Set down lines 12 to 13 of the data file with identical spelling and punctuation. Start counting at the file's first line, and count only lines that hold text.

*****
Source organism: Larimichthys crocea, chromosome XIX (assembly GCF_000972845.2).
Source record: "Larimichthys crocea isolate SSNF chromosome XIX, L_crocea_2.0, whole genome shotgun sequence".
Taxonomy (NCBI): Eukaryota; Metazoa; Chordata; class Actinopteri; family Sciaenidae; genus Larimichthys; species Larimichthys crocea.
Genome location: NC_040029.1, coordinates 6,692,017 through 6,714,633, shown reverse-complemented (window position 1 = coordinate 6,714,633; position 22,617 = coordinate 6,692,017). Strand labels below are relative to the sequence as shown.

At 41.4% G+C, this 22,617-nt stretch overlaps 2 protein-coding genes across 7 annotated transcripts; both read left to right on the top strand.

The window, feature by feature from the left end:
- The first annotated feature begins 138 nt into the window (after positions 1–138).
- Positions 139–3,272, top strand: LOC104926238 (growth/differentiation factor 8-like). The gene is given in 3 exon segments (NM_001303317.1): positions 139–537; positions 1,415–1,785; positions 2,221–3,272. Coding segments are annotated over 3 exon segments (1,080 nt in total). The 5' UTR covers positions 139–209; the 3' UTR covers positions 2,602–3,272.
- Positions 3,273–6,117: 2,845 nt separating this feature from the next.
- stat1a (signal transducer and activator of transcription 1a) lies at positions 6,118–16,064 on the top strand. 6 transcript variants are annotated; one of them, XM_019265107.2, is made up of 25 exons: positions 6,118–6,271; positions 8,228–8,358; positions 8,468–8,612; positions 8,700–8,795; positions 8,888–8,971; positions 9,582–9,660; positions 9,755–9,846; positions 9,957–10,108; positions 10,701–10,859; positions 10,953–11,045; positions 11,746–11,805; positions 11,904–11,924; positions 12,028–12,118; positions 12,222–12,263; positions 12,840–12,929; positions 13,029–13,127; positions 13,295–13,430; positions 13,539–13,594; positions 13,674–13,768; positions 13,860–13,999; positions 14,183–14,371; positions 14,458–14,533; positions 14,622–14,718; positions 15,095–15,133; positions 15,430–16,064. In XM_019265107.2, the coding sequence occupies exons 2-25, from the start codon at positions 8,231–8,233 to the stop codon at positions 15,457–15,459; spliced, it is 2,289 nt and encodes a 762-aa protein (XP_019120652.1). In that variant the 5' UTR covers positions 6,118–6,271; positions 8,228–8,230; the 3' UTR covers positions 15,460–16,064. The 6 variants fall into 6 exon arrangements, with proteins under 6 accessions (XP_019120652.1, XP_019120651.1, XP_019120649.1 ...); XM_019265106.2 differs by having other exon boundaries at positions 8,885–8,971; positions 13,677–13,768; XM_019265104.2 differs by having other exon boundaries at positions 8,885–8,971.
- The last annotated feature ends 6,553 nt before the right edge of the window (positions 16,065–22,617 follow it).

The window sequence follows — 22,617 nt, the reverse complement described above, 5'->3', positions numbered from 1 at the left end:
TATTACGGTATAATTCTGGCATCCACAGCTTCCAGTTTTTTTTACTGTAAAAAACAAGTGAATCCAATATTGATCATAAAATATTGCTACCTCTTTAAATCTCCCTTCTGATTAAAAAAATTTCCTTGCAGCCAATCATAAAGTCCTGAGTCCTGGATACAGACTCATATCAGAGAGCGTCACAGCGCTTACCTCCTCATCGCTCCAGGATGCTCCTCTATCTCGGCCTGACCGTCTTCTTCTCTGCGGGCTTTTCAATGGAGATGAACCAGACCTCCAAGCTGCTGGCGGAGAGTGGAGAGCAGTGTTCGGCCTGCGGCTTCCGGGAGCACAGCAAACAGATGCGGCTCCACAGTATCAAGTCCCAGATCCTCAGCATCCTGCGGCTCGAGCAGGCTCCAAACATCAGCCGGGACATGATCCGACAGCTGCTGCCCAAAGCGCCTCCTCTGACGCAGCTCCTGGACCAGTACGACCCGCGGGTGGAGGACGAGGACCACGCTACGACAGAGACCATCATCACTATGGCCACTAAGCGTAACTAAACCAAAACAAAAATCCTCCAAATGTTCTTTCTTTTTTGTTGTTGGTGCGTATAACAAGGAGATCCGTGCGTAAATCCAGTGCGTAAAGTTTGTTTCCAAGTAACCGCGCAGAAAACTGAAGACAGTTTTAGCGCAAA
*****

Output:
The window sequence follows — 22,617 nt, the reverse complement described above, 5'->3', positions numbered from 1 at the left end:
TATTACGGTATAATTCTGGCATCCACAGCTTCCAGTTTTTTTTACTGTAAAAAACAAGTGAATCCAATATTGATCATAAAATATTGCTACCTCTTTAAATCTCCCTTCTGATTAAAAAAATTTCCTTGCAGCCAATCATAAAGTCCTGAGTCCTGGATACAGACTCATATCAGAGAGCGTCACAGCGCTTACCTCCTCATCGCTCCAGGATGCTCCTCTATCTCGGCCTGACCGTCTTCTTCTCTGCGGGCTTTTCAATGGAGATGAACCAGACCTCCAAGCTGCTGGCGGAGAGTGGAGAGCAGTGTTCGGCCTGCGGCTTCCGGGAGCACAGCAAACAGATGCGGCTCCACAGTATCAAGTCCCAGATCCTCAGCATCCTGCGGCTCGAGCAGGCTCCAAACATCAGCCGGGACATGATCCGACAGCTGCTGCCCAAAGCGCCTCCTCTGACGCAGCTCCTGGACCAGTACGACCCGCGGGTGGAGGACGAGGACCACGCTACGACAGAGACCATCATCACTATGGCCACTAAGCGTAACTAAACCAAAACAAAAATCCTCCAAATGTTCTTTCTTTTTTGTTGTTGGTGCGTATAACAAGGAGATCCGTGCGTAAATCCAGTGCGTAAAGTTTGTTTCCAAGTAACCGCGCAGAAAACTGAAGACAGTTTTAGCGCAAA